Certified personal trainer and master pilates teacher, Lynda Lippin, says it’s important to notice that the macronutrients you consume in the day before you exercise and when you eat after.
“For example, strength workouts usually need more carbohydrates the day of, while cardio/HIIT [high-intensity interval training] can be done on a lower carb day,” she adds.
3. Eat the right meals after your workout to build or maintain muscle
Dr. Niket Sonpal says the best solution for practicing Intermittent Fasting along with exercise is to schedule your workouts during your eating or non fast periods so that your nutrition levels are maintained.
“And if you do heavy lifting, it’s essential for your body to take protein after the workout to support regeneration,” he explains.
Amengual says to perform any strength training with carbohydrates and about 20 grams of protein within 30 minutes after your workout.
How can you safely exercise while fasting?
The success of any weight loss or workout plan depends on how safe it is to continue over time. If your final aim is to reduce body fat and maintain your fitness level while doing Intermittent Fasting, you need to stay in the safe zone. Here are some expert suggestions to help you do just that.
Eat a meal close to your moderate- to high-intensity workout
This is where eating timing comes into role. Khorana says that timing a meal close to a moderate- or high-intensity workout is important. This way your body has some glycogen stores to convert into energy during your workout.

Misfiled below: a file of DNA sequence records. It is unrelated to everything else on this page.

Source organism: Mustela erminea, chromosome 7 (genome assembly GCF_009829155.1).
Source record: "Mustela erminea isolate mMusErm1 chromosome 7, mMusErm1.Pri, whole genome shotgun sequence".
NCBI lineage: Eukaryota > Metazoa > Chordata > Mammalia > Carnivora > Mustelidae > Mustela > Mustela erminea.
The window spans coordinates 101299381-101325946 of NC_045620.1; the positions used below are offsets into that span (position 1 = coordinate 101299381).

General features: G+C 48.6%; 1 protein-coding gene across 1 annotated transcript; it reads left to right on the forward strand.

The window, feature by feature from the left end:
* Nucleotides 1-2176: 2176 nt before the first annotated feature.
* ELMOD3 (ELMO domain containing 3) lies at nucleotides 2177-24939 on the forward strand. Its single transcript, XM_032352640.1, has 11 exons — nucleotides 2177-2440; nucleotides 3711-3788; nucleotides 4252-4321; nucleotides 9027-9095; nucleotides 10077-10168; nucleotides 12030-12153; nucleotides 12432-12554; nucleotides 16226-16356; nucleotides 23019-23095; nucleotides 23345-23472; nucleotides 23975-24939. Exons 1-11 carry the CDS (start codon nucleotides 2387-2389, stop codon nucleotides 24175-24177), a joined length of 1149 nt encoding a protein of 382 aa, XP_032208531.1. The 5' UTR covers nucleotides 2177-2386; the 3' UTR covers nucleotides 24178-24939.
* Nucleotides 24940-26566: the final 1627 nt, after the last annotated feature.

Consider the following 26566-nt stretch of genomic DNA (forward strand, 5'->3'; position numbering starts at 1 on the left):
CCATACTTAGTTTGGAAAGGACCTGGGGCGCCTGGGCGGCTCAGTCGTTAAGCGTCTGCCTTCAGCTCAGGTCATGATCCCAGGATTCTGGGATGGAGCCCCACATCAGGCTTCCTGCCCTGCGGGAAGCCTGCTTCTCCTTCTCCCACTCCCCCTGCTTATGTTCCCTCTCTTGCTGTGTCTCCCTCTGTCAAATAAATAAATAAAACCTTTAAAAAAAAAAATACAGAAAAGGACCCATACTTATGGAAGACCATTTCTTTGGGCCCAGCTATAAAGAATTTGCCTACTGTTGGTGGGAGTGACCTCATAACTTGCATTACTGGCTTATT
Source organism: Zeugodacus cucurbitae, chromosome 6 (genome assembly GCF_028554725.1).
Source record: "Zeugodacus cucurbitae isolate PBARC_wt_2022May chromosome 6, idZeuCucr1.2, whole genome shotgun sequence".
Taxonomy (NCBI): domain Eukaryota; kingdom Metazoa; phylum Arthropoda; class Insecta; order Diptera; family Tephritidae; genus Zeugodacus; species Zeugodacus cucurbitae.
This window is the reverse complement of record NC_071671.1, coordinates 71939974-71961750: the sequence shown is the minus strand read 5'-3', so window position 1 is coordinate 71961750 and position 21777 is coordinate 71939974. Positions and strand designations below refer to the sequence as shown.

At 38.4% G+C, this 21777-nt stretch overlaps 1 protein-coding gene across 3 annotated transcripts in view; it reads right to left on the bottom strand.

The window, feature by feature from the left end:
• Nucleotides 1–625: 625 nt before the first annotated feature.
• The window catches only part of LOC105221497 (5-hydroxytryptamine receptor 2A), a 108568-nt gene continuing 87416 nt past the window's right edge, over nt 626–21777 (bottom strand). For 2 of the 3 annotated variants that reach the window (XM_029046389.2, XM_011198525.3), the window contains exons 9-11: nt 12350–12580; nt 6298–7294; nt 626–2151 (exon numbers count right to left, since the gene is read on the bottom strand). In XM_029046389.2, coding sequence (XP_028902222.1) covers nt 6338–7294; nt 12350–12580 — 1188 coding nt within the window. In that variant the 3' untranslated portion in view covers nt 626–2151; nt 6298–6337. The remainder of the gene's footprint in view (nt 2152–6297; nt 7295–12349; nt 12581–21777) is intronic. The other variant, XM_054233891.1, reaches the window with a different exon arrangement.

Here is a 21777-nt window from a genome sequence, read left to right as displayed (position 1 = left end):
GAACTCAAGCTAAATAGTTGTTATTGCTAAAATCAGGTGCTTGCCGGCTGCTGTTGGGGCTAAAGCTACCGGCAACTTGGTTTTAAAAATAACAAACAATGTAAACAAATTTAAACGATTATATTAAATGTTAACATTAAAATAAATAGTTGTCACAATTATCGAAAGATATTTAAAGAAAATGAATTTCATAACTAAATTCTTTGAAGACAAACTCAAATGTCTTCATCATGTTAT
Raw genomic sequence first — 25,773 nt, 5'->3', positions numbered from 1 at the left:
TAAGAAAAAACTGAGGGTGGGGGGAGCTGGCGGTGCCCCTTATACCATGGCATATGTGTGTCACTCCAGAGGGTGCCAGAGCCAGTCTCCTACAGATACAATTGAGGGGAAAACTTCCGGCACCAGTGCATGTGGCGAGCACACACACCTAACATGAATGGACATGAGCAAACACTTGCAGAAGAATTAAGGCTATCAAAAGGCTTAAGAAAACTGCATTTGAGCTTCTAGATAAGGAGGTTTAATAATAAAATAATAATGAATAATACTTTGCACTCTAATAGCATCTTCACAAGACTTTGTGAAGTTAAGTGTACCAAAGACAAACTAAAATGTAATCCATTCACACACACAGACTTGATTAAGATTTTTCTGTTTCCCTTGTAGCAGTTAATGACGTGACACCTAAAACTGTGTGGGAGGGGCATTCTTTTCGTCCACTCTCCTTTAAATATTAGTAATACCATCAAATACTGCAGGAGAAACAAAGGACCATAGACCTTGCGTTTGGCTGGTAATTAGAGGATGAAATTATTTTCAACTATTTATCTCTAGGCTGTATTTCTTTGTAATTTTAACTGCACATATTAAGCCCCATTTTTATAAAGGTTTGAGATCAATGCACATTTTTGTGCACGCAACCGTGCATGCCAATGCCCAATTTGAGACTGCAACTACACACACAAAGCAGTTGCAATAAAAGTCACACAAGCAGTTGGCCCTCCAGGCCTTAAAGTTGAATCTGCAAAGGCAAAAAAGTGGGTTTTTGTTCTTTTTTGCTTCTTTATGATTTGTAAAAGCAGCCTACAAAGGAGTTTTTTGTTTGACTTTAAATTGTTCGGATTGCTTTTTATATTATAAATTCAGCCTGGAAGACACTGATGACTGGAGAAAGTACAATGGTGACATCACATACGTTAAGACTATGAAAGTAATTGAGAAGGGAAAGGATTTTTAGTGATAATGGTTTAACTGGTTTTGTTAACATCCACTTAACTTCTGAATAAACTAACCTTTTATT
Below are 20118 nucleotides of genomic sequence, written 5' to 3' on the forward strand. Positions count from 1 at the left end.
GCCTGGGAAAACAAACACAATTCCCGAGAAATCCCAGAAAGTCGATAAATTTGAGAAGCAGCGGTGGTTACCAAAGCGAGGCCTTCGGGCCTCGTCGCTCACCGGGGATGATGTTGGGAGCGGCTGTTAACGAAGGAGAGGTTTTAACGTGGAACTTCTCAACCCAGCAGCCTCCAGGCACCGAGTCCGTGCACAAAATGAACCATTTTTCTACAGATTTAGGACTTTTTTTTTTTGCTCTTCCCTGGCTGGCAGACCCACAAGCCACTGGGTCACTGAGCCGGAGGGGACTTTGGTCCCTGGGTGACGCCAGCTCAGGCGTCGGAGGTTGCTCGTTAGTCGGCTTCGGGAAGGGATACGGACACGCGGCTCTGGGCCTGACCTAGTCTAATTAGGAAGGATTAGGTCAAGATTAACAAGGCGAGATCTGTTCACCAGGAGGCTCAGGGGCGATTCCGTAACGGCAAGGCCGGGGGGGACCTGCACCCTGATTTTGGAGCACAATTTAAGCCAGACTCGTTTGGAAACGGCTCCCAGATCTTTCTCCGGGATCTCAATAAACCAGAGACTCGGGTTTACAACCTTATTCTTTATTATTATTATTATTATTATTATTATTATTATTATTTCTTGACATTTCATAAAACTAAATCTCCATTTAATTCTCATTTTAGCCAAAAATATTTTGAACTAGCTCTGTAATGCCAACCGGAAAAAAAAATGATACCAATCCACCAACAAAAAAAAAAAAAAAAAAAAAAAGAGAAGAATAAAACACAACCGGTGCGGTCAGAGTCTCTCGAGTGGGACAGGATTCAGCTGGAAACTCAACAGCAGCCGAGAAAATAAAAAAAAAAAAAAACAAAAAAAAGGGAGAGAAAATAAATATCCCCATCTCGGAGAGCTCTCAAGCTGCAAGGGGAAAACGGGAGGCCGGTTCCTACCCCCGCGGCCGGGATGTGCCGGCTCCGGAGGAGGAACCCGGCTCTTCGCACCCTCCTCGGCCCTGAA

Sonpal says to notice that fasting doesn’t mean to remove or reduce water intake. In fact, he suggests that you drink more water during your fasting period.
Keep your electrolytes up
An ideal low calorie liquid source, says Sonpal, is coconut water. “It restores electrolytes, is low in calories, and tastes really good,” he says. Gatorade and sports drinks are high in sugar, so don’t drink them in large amount.
Keep the intensity and duration fairly low
If you push yourself too hard and start to feel weak ,tired ,light-headed or dizzy, take a break. Listening to your body is essential.
Consider the type of fast
If you’re doing a 24-hour intermittent fast, Lippin says you should follow low-intensity exercises which includes:
- restorative yoga
- gentle Pilates
But if you’re following the 16:8 fast, most of the 16-hour fasting duration is evening, sleep, and early in the day, so following a certain type of exercise is not as reproving.
Listen to your body
The most important suggestion to pay attention when exercising during IF is to listening and taking care of your body.
“If you start to feel light-headed or dizzy, chances can be your blood suger is low (hypoglycemia) or you are dehydrated,” explains Amengual. If that is the situation, she says to select for a carbohydrate-electrolyte drink immediately and then continue with a well-balanced diet.
Practicing workout or exercise while intermittent fasting may work for some people, others may not feel comfortable doing any form of exercise during their fast.
Consult with your doctor or healthcare provider before following any diet or exercise plan.